Here is a description:

I have two ovens to create parts/samples in; Oven A and Oven B.

Because Oven B is far cheaper, I want to determine that the distribution of the resulting parts made with each oven are ‘not different’ to within a determined range. So, I am primarily concerned with the study power, or Beta error, to ascertain that the output is ‘equivalent’. The intended study power is expected to be 0.9, or a Beta error of 0.1 (probability that the ovens are indeed putting out parts that are ‘different’ when the testing shows they are the same – primarily, that Oven B is making inferior parts when the test is not able to detect a difference). In other words, I do not really care about alpha error here – I am more concerned with getting an inaccurate conclusion due to the Beta error.

Samples created in each of the ovens are measured for surface strength property.

The sample data for the process(es) that Oven A makes are parts with a mean strength value of 1000; Oven B makes parts with a mean strength of 900. Both have standard deviations of about 275.

(µ±σ, A: 1000±275; B: 900±275)

I want to detect if there is a true difference in means of 200 between the ovens, which would indicate that the parts made by Oven B may be functionally inferior to Oven A (any difference less than 200, or more precisely below a mean of 800, is not considered important).

Using the calculator here:

http://powerandsamplesize.com/Calculators/Compare-2-Means/2-Sample-Equivalence

and setting to calculate Sample Size (inputting 1000, 900, 275, 200, 1 into the respective boxes) I get a sample size of 164 per group for this comparison for a Study Power of 0.9 or Beta error of 0.1. (left the alpha error rate at 5%); I will refer to this as ‘164 data points per group’ for clarity, and ‘samples’ refers to the actual test samples generated from the ovens.

However, the group running the tests has taken the ‘shortcut’ of testing each sample twice (one measurement on each side of a sample) to generate the required number of data points, on the presumption that those measurements were ‘not correlated’ or are ‘independent’ values. In fact, depending on the test run and sample mixture/composition, the Pearson’s R-squared correlations between the two data point measurements (made on each side of each test sample) range from 0.5 to 0.7 when you plot them (this is the Pearson R-squared value for each of the sets of data for Oven A and Oven B when you plot the pair of data points taken for each group of samples from each oven).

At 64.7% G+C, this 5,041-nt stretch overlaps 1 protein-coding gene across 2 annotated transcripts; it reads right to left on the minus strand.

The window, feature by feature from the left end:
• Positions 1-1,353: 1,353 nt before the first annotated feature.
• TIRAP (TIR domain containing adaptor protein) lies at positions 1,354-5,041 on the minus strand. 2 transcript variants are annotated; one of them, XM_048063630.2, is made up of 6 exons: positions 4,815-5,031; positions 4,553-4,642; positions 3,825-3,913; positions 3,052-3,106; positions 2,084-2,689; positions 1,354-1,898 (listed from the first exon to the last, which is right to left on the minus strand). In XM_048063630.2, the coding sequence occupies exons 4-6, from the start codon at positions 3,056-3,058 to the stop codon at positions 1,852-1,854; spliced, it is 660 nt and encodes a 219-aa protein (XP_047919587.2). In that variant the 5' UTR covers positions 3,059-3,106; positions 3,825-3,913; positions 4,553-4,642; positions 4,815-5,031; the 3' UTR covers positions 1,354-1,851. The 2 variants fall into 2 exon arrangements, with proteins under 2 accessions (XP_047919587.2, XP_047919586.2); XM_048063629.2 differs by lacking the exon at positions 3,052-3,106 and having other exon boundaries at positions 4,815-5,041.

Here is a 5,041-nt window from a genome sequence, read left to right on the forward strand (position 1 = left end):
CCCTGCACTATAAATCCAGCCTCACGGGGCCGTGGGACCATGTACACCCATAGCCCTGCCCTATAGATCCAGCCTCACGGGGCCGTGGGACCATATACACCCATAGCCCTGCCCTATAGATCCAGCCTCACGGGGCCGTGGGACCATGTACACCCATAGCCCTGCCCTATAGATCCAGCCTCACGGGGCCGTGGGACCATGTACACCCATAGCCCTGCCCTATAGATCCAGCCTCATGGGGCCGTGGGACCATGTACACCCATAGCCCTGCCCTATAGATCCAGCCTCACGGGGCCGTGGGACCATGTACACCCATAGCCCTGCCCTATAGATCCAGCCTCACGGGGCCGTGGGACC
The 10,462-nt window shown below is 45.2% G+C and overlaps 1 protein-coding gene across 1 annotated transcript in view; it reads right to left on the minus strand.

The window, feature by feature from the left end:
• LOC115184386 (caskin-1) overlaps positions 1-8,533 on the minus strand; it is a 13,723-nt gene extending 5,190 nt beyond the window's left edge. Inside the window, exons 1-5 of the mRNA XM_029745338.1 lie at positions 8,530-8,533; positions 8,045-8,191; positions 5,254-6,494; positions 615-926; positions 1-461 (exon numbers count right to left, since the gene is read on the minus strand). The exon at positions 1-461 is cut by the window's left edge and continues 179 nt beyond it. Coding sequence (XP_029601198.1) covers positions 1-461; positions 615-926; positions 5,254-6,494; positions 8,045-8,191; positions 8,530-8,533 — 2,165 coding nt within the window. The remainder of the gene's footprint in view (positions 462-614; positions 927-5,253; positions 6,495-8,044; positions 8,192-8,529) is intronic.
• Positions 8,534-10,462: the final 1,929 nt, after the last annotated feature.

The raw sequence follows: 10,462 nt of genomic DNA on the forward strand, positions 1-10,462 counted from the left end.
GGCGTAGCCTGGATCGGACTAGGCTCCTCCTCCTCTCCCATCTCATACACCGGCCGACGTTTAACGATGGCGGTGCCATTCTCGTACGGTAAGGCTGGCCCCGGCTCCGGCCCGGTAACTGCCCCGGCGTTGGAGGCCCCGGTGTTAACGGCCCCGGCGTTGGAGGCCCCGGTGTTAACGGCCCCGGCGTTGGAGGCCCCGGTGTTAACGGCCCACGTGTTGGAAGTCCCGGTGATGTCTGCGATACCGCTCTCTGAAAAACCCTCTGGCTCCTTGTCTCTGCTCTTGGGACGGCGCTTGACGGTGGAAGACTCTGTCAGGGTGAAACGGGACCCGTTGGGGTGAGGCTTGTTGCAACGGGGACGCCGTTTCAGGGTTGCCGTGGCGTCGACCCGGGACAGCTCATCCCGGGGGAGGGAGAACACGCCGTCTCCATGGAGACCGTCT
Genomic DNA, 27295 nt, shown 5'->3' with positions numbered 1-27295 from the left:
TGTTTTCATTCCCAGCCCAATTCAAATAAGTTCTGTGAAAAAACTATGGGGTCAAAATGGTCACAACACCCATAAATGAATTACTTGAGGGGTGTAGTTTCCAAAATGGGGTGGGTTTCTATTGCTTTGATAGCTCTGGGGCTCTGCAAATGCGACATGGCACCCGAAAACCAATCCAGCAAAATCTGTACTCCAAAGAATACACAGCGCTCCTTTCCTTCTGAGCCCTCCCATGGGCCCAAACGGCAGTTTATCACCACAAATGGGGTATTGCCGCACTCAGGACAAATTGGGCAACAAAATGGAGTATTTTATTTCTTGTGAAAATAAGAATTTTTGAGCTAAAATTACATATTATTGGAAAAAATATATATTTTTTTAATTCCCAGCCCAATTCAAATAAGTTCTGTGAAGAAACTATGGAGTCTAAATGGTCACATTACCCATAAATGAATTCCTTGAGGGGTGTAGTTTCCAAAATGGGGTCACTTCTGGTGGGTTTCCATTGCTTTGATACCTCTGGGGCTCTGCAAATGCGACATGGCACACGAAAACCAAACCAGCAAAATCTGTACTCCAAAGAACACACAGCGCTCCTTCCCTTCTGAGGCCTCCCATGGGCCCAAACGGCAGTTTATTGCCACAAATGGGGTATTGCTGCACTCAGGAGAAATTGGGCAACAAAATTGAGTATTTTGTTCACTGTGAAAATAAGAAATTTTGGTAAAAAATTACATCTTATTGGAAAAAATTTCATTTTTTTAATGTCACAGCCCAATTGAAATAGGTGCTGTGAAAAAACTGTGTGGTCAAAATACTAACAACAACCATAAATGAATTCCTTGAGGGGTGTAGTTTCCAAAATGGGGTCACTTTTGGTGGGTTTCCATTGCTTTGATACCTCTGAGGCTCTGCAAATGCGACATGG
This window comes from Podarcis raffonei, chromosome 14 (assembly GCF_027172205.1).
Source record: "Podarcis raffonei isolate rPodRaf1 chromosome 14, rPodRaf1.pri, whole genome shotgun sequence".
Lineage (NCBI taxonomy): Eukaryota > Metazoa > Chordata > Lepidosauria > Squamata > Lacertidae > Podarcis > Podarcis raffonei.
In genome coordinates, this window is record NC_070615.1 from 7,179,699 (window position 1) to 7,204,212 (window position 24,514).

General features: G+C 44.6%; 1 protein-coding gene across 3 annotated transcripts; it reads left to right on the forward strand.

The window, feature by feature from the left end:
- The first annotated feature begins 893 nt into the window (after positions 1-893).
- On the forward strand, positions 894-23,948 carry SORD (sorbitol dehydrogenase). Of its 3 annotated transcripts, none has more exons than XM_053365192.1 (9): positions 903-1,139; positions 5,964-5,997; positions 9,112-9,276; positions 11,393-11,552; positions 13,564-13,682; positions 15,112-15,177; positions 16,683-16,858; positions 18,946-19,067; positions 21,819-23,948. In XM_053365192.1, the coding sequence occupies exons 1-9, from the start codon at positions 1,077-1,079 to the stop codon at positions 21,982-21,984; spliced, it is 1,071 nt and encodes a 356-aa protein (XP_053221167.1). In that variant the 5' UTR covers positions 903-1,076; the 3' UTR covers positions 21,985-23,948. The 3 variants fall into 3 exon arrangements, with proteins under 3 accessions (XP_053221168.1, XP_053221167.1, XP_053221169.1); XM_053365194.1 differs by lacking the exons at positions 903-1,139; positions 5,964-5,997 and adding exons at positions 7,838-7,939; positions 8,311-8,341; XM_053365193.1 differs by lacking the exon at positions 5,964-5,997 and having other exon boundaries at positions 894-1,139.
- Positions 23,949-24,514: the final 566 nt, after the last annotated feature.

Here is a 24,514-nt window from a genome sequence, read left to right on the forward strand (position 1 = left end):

Thus, instead of creating 164 samples in each oven per group, they made only 82 samples, and measured each sample twice (once on each side) to generate the required 164 data points for Oven A and Oven B.

If the correlations between the two measurements made on each sample were <0.1, then they’d very close to being ‘uncorrelated’ and ‘independent’. But, when the measurements made on each sample have moderate to high correlation, the effective sample size or true sample size is less. I want to estimate by how much.

For example, if we assumed that the 2 measurements on each sample were 100% correlated (R-squared = 1.0), then each of the data points for that sample would have the exact same value. In effect, creating only 82 samples per oven instead of 164 ‘undersamples’ the data by one-half. That is the same as only generating 82 actual samples and just ‘repeating’ each data point to get to the proper 164 samples needed for a Beta error of ‘0.1’. Pretty sure this is ‘cheating’, and for fully correlated measurements, I still only have 82 independent data points.

If I put ‘82’ into the calculator linked above and compute what the new Study Power is, I get an actual study power of about 0.5 (0.5066, specifically). (This is updating the page to compute ‘Power’ and inputting the same values, but using ‘82’ for sample size).

Thus, for completely correlated data points (where the data points from each sample are 100% correlated), is it correct that the true study power is now a literal ‘coin-toss’? Note that we are talking about correlated data sampled WITHIN each of the two groups, NOT a ‘paired’ study design where there is correlation between pairs for the groups.

What I am trying to determine is: What is the relation between the R-squared correlation on the measurement pairs made within each of the groups, and how does it impact the Effective Sample Size and overall ‘corrected’ Study Power or Beta error?

So, given the easily measured correlations (Pearson R-sq) between the data point pairs from each group, can I determine the Effective Sample Size and corrected Study Power for these data?

I have not been able to find this on the Web anywhere, but I recall from somewhere back in my old college stats, that a sample size correction follows something like EffSS = SS*(1/1+Rsq), with Rsq being the Pearson’s R-squared coefficient.

Is this correct? Or a ‘close’ estimate? Is there a real formula or citation for this somewhere?

Using this approximation for correlated data point pairs of 0.5, 0.6 and 0.7 respectively, I would then get Effective Sample Sizes of 109.3, 102.5 and 96.4, respectively (using only 82 oven samples per group and the ‘two measurement’ method, instead of the properly powered 164 ‘independent’ samples). This would then yield approximate (or actual) study powers of 0.7039, .06629, and 0.6218 – as opposed to the intended study power of 0.9. (I used non-integer sample sizes to the 1st decimal in the calculator for the Effective Sample Size for each, even though non-integers would not make sense if you used ‘real’ samples).

Please note: I do know how to properly run this type of study with a multiple-point measurement used as a covariate; but that is not what occurred with these data, and I am simply trying to explain correctly what the actual outcome is and impact is on the already acquired data.

Any help here is appreciated!!!